Thursday, 14 April 2016

Scotch Pies

Oh dear, 2 ugly bakes on the trot. It's clear that my presentation is not up to scratch. These little hot-water crust pies were really fiddly to make, probably the hardest pies I've tried.

The basic concept is to form a ball of meat (lamb, in this case, as I couldn't find minced mutton), and then wrap it in pastry. Simple? Not really. You make 2 discs of pastry (one 18cm, one 10cm), and the large one is gentled pulled up around the sides, then the smaller one is fitted on top to form a lid. Actually getting the larger one to stay in place to get the small one is some kind of act of luck though.

The recipe is from here, and I won't bother re-typing it this time. I did a double-mixture, so I had 8 pies. The challenges I had were;

1) Hot water crust pastry is a great thing to work with, as it's very forgiving, but you do need to work with it while it's still warm. Doing 8 pies, and them being fiddlier than I realised meant that I took a long time to make all 8, so the last ones were harder, as the pastry become more solid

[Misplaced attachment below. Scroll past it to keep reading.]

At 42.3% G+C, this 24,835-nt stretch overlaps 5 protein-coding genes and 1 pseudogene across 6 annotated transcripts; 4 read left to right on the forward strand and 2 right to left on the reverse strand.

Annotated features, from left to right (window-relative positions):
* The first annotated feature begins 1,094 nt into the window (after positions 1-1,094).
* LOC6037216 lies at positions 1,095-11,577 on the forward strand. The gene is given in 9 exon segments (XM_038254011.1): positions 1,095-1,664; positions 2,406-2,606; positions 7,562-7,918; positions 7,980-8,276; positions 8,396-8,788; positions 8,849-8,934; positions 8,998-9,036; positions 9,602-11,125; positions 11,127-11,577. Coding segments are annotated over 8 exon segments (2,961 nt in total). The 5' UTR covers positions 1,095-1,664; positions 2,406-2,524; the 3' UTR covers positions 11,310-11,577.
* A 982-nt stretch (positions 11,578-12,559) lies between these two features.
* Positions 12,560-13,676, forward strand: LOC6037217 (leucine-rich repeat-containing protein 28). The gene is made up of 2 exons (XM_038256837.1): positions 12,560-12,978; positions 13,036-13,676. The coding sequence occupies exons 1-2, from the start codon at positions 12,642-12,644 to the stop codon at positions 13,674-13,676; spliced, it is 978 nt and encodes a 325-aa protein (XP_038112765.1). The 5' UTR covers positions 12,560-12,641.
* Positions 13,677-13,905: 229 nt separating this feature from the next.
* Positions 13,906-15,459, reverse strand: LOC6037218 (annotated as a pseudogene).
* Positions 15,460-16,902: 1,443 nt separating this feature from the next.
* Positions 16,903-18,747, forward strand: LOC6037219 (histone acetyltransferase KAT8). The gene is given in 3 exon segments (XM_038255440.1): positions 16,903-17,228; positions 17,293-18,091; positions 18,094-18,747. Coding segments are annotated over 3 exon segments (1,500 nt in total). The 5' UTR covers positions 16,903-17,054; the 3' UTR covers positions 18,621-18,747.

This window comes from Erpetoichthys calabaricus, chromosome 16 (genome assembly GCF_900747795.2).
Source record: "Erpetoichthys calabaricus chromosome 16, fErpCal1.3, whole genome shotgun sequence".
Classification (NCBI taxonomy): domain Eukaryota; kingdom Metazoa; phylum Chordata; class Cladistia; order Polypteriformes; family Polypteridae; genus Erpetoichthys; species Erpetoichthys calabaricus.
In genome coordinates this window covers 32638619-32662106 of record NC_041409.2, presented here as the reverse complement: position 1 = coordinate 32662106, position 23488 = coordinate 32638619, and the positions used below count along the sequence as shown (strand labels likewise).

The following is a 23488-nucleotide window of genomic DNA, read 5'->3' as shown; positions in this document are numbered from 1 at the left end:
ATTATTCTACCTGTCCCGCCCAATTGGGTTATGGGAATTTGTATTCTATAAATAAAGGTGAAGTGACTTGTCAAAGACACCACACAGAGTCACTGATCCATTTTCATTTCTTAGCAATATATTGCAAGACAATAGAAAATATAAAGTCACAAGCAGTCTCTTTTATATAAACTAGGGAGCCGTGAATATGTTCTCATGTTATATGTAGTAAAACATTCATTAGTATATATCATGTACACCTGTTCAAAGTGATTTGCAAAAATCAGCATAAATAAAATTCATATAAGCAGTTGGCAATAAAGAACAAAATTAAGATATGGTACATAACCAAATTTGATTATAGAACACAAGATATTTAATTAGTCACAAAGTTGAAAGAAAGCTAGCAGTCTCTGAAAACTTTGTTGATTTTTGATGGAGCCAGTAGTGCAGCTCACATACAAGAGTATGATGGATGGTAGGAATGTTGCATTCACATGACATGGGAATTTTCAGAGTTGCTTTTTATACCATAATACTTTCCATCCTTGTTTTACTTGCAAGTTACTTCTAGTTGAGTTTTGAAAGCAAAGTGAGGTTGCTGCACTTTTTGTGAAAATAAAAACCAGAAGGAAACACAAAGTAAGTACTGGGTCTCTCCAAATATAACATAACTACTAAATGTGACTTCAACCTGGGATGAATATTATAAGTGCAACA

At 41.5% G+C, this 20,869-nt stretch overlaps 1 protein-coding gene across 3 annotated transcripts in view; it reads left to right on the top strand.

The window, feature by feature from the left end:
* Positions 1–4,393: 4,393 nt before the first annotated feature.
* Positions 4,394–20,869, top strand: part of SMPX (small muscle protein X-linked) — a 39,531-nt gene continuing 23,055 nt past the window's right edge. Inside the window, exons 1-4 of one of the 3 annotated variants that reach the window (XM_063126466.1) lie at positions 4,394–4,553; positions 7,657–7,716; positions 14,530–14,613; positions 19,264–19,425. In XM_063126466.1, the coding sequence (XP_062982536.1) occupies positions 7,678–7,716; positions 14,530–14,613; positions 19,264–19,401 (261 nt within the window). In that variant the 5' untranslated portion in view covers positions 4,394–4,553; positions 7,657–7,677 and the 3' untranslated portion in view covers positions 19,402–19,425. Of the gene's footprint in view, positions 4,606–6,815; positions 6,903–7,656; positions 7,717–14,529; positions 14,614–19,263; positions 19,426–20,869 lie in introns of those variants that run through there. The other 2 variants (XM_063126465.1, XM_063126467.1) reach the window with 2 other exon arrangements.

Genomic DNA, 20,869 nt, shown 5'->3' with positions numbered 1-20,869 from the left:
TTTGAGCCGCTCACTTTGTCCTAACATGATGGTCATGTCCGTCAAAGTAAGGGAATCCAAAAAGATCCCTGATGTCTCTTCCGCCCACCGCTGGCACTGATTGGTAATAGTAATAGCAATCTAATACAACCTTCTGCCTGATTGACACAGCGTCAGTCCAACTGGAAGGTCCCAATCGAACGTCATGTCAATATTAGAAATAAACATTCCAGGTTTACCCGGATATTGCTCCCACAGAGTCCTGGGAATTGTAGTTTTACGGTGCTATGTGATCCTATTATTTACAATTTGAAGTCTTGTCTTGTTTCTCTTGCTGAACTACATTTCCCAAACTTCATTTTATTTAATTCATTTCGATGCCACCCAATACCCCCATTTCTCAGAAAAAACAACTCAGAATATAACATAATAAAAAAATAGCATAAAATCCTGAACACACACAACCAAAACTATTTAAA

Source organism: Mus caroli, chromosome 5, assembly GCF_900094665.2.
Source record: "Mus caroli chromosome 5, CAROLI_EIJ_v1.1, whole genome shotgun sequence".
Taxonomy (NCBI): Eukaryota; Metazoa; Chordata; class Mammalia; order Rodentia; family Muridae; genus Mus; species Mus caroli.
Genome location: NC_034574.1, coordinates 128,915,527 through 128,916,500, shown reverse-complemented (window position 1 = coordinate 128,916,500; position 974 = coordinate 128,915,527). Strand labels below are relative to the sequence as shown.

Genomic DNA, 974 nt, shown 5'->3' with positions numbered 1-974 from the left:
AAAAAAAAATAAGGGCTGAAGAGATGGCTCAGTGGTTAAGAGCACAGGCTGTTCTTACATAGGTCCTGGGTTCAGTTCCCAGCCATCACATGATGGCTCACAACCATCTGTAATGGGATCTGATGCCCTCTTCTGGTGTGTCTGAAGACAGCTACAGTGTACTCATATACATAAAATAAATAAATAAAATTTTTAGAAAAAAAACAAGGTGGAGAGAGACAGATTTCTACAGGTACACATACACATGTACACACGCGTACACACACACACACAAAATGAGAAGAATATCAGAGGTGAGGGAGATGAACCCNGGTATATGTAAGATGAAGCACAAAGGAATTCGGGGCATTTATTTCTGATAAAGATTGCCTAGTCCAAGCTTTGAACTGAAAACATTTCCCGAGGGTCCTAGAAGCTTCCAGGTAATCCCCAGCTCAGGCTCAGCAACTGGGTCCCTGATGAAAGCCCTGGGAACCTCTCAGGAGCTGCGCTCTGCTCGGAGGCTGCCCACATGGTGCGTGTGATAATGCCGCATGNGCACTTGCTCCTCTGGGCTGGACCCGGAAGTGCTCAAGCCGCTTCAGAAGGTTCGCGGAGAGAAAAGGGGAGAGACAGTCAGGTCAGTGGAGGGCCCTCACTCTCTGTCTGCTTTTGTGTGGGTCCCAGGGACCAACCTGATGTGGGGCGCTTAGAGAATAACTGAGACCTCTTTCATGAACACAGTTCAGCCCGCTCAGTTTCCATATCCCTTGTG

2) Flour/paper your baking tray. I lost a couple of bottoms when I tried to move a couple, and they stuck. Novice.

3) Definitely have the baking parchment strips and string pre-cut. If I did these again, I'd read up on slip knots, as doing a classic reef with any tension at all was very hard (and you need to have some tension, or the string falls down.

4) I'd be tempted to square off the meat ball a bit, to make it a bit wider and lower, as this would make fitting the lids a bit easier.

5) I ended up tying the pies before fitting the lid, to fold the sides up. Not sure if this was a good or bad idea in retrospect, as it meant that you had a very small area to work in.

6) I actually think the end result is a little...bland. more spice, or more flavours would be better I think.

7) I did hand-risen pies around a dolly previously, and I think I preferred that method over this one!